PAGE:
A compliment is a powerful tool that, when done correctly, can create a strong bond between two people. A compliment is also a great way to show appreciation towards someone. It is a gift that costs no money. However, many people do not know how to give a proper compliment. They give a compliment that says more about themselves than it does about the person they are directing it to. Here are a few suggestions in order to say a compliment that will be selfless and one that the recipient will appreciate:
“I like your dress.”
“I think you have a great smile.”
“I am impressed by your knowledge of world events.”
A compliment directed at another person should always be about the person receiving it. However, starting a compliment with the word “I” automatically frames the compliment around the person giving the compliment. While this form of a compliment is not incorrect, the more selfless a compliment is, the better it will be welcomed by the recipient.
“That is a nice dress.”
“You have a great smile.”
“You know a lot about world events, which is impressive.”
An Extension Compliment is one where you compliment something that belongs to someone. This can be targeted at something tangible like their jewelry, less tangible like their smile, or intangible like something they said. By praising something that is an extension of themselves, you are indirectly complimenting them. To compliment someone directly would be to praise what defines them as a person, which is what Compliment Type #3 aims at.
“You look nice in that dress.”
“Your smile brings out your great personality.”
“Your knowledge of world events is part of what makes you such an impressive person.”
The Direct Compliment does not praise the object belonging to the individual, rather it uses that object as a vehicle to compliment the person specifically. The more direct a compliment, the more insightful it will seem. Using what you see and know about a person, give them a compliment that praises who they are instead of what they have.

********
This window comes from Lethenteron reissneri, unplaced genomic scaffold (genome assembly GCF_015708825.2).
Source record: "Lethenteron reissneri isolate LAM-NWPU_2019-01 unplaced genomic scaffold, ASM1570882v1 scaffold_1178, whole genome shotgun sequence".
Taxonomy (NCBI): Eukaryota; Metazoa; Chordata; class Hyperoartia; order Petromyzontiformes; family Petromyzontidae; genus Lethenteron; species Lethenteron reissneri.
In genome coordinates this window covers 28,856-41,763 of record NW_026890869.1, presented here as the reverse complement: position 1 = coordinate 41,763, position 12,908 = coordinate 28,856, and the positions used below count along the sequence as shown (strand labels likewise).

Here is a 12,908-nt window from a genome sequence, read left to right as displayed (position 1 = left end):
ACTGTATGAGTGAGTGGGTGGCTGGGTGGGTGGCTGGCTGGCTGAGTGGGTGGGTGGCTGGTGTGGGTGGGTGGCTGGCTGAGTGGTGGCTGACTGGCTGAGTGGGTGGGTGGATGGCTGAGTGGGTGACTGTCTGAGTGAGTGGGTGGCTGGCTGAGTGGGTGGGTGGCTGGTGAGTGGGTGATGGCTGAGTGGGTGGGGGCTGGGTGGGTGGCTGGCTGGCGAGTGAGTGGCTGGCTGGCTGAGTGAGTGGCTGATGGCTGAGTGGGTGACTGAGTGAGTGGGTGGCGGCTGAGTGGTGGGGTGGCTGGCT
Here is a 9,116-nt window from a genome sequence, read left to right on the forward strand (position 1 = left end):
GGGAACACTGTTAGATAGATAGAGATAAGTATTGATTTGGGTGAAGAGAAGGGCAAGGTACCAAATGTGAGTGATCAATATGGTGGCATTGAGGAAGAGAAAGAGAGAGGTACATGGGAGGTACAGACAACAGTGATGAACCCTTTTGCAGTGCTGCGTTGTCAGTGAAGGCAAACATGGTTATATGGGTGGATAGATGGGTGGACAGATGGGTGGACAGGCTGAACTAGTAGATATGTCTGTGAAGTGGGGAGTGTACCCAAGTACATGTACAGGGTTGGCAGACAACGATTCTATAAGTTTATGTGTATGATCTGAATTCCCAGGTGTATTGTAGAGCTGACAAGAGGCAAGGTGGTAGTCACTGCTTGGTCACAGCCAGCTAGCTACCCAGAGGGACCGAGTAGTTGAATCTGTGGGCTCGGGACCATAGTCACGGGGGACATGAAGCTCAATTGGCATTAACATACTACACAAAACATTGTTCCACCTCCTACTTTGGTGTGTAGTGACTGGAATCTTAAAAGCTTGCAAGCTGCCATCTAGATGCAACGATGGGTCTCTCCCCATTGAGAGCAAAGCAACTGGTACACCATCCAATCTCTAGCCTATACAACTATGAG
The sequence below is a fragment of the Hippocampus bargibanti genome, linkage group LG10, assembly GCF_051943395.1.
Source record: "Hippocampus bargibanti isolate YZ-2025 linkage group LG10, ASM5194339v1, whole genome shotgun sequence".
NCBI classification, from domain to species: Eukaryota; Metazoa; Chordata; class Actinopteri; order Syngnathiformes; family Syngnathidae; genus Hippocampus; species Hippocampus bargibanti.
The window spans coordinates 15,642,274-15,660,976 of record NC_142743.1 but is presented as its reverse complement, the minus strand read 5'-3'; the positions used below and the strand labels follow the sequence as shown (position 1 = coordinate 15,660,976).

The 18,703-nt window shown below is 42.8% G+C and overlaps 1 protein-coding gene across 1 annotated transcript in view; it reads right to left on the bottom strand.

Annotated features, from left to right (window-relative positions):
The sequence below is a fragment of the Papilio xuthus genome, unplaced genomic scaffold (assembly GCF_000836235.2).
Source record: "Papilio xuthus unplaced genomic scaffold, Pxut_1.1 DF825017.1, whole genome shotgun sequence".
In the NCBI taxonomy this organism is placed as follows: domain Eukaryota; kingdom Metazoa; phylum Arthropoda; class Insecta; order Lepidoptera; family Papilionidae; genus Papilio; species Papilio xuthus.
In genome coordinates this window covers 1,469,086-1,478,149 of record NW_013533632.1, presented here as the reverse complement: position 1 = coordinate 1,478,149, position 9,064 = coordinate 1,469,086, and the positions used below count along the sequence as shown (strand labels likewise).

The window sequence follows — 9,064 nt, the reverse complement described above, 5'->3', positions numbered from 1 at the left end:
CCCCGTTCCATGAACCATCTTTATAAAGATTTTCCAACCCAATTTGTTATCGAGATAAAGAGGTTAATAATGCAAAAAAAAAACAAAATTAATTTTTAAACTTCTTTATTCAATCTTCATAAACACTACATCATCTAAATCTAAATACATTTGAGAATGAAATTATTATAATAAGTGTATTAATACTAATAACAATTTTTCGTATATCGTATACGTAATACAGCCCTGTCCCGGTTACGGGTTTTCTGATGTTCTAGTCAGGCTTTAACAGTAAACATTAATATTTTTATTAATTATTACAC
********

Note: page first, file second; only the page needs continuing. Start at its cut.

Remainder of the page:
People prefer to be judged on what they do rather than what is immediately visible to the eye. Complimenting something they wear is impersonal for that object was bought and may be worn by anyone. But complimenting something about them that is part of their persona and cannot be bought or sold is much more personal. These are usually the person’s intangible qualities. Tangible qualities include what you can see, like their jewelry, clothing, and physical characteristics. Less tangible qualities are what they do, including their laugh, smile, and gestures. Intangible qualities are what defines them as a person, including their personality, talents, and interests.
The more times a person hears the same compliment, the less value it has. People who excel in a certain area, including musicians and athletes, as well as physically attractive people, often hear the same compliment over and over again. Therefore, in order to give a compliment the person will cherish, look for the less obvious. For example, a musician may be dabbling in psychology in their spare time. Complimenting them on their knowledge of psychology rather than their skills in music will hit a chord with them (pun intended) because this compliment is one they do not hear as often. Look for the less obvious characteristics of a person and compliment those. By being different, your compliment will be recognized.
Too much circulation makes the price go down.
~Robert Greene, 48 Laws of Power
Conclusion: Compliment someone every day.
A compliment can come in many forms and degrees of intensity. The benefit of complimenting someone is that, ironically, this action makes the person giving the compliment feel better. In fact, psychologists who study positive psychology recommend giving at least one compliment every day. Psychologist Shawn Achor recommended to his audience during his TED Talk to “email one person every day to thank them or pay them a compliment.” Using the techinques described above, you will unleash a powerful compliment that the recipient will wholeheartedly appreciate.